• EPA will continue to provide financial assistance through its wetlands State grants program to encourage Tribes, States, and others to increase the success of mitigation in their jurisdictions.
  • EPA and the Corps, in conjunction with USDA, DOI, and NOAA, will develop guidance by 2004 for protecting those wetlands for which mitigation, restoration, or creation is not feasible or scientifically viable.
  • EPA and the Corps, in conjunction with USDA, DOI, and NOAA, will clarify considerations for mitigating impacts to streams in the Section 404 program in 2003.

Clarifying Performance Standards

  • The Corps, EPA, USDA, DOI, and NOAA, working with States and Tribes, will develop a model mitigation plan checklist for permit applicants in 2003.
  • EPA and the Corps, in conjunction with USDA, DOI, and NOAA, will review and develop guidance adapting the National Academies of Sciences' National Research Council-recommended guidelines for creating or restoring self-sustaining wetlands to the Section 404 program in 2003.
  • EPA will analyze existing research to determine the effectiveness of using biological indicators and functional assessments for evaluating mitigation performance in 2003.
  • Building upon the biological indicators and functional assessments research, EPA, in conjunction with the Corps, USDA, DOI, and NOAA, and working with States and Tribes, will lead the development of performance standards guidance on monitoring and adaptive management of mitigation sites by 2005.
  • EPA and the Corps, in conjunction with USDA, DOI, and NOAA, will clarify key concepts related to performance standards.

Improving Data Collection and Availability

  • The Corps, EPA, USDA, DOI, and NOAA, in conjunction with States and Tribes, will compile and disseminate information regarding existing mitigation-tracking database systems in 2003.
  • Building upon the analysis of existing mitigation database systems, the Corps, EPA, USDA, DOI, and NOAA will establish a shared mitigation database by 2005.
  • Utilizing the shared database, the Corps, in conjunction with EPA, USDA, DOI, and NOAA, will provide an annual public report card on compensatory mitigation to complement reporting of other wetlands programs by 2005.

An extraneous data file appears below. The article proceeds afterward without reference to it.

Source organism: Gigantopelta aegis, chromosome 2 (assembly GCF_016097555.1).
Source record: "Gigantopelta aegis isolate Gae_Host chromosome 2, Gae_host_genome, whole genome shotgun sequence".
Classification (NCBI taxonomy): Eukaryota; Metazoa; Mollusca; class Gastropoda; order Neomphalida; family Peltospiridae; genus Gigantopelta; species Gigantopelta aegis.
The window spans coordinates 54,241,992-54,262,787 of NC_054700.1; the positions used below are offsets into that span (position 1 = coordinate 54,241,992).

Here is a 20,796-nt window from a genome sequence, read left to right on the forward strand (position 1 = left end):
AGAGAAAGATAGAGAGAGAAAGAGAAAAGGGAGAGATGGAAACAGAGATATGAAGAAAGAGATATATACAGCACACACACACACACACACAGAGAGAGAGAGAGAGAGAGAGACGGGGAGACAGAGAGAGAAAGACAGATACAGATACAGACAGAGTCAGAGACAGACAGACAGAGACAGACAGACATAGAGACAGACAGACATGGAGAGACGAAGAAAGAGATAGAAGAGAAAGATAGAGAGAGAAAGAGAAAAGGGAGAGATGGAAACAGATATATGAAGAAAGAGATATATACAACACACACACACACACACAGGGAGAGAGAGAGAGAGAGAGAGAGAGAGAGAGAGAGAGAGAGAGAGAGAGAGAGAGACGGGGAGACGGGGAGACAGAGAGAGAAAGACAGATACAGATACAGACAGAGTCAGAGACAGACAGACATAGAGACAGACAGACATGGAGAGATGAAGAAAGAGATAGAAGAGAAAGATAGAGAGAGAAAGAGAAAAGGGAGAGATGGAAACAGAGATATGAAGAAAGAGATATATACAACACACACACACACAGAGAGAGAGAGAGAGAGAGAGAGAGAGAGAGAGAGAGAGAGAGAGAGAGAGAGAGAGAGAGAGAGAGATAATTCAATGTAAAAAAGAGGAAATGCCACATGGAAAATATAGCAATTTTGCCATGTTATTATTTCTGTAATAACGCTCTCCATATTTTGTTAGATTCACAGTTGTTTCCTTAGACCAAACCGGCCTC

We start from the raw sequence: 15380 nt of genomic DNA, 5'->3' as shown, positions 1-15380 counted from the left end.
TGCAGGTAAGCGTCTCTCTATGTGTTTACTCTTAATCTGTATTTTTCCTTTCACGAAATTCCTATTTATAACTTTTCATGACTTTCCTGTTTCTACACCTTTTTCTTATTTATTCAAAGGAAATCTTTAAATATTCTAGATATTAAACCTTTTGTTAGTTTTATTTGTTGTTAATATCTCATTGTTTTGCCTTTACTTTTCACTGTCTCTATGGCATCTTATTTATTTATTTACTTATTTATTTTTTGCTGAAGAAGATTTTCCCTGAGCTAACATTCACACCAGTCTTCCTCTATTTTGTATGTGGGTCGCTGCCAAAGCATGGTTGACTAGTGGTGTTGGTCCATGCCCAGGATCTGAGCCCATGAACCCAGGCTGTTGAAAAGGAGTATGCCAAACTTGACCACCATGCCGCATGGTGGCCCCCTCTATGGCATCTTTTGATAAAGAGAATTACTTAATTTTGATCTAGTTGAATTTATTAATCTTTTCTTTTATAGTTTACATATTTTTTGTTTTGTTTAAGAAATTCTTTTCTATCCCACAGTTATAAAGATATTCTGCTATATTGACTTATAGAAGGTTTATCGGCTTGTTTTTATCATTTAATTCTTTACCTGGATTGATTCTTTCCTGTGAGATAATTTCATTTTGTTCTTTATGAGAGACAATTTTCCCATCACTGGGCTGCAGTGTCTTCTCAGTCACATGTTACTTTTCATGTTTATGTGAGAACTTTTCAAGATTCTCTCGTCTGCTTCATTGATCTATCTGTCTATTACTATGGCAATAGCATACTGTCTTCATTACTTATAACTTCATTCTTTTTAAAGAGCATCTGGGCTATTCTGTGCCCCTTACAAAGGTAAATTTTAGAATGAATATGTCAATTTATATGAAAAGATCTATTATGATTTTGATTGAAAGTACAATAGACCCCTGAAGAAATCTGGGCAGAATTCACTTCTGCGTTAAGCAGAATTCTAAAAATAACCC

The signatories or their designated representatives shall meet annually to review the progress being made regarding the implementation of the Action Plan. EPA and the Corps may invite other relevant federal agencies to participate in one or more of the action items.

This plan may be modified as necessary, by mutual written agreement of all the parties.

The participating agencies intend to fully carry out the terms of this agreement. All provisions in this agreement, however, are subject to available resources and authorities of the respective agencies under Section 404 of the Clean Water Act.

/Signed/        12/24/02
Les Brownlee
Acting Assistant Secretary for Civil Works
Department of the Army (Civil Works)

/Signed/        12/24/02
G. Tracy Mehan, III
Assistant Administrator for Water
U.S. Environmental Protection Agency

/Signed/    Scott B.Gudes     12/24/02
/for/ Vice Admiral Conrad C. Lautenbacher, Jr.
U.S. Navy (ret.)
Undersecretary of Commerce for Oceans and Atmosphere
U.S. Department of Commerce

/Signed/        12/24/02
Lynn Scarlett
Assistant Secretary of Policy, Management, and Budget
Department of Interior

/Signed/        12/24/02
Mark E. Rey
Under Secretary for Natural Resources and the Environment
U.S. Department of Agriculture

/Signed/        George E. Schoener    12/24/02
/for/ Emil H. Frankel
Assistant Secretary for Transportation Policy
U.S. Department of Transportation


ACTION PLAN

Introduction

Several recent independent analyses and public commentaries have provided a critical evaluation of the effectiveness of compensatory mitigation for authorized losses of wetlands and other waters of the United States under Section 404 of the Clean Water Act. These analyses and commentaries highlighted a number of shortfalls and identified a variety of technical, programmatic, and policy recommendations for the Federal agencies, States, and other involved parties.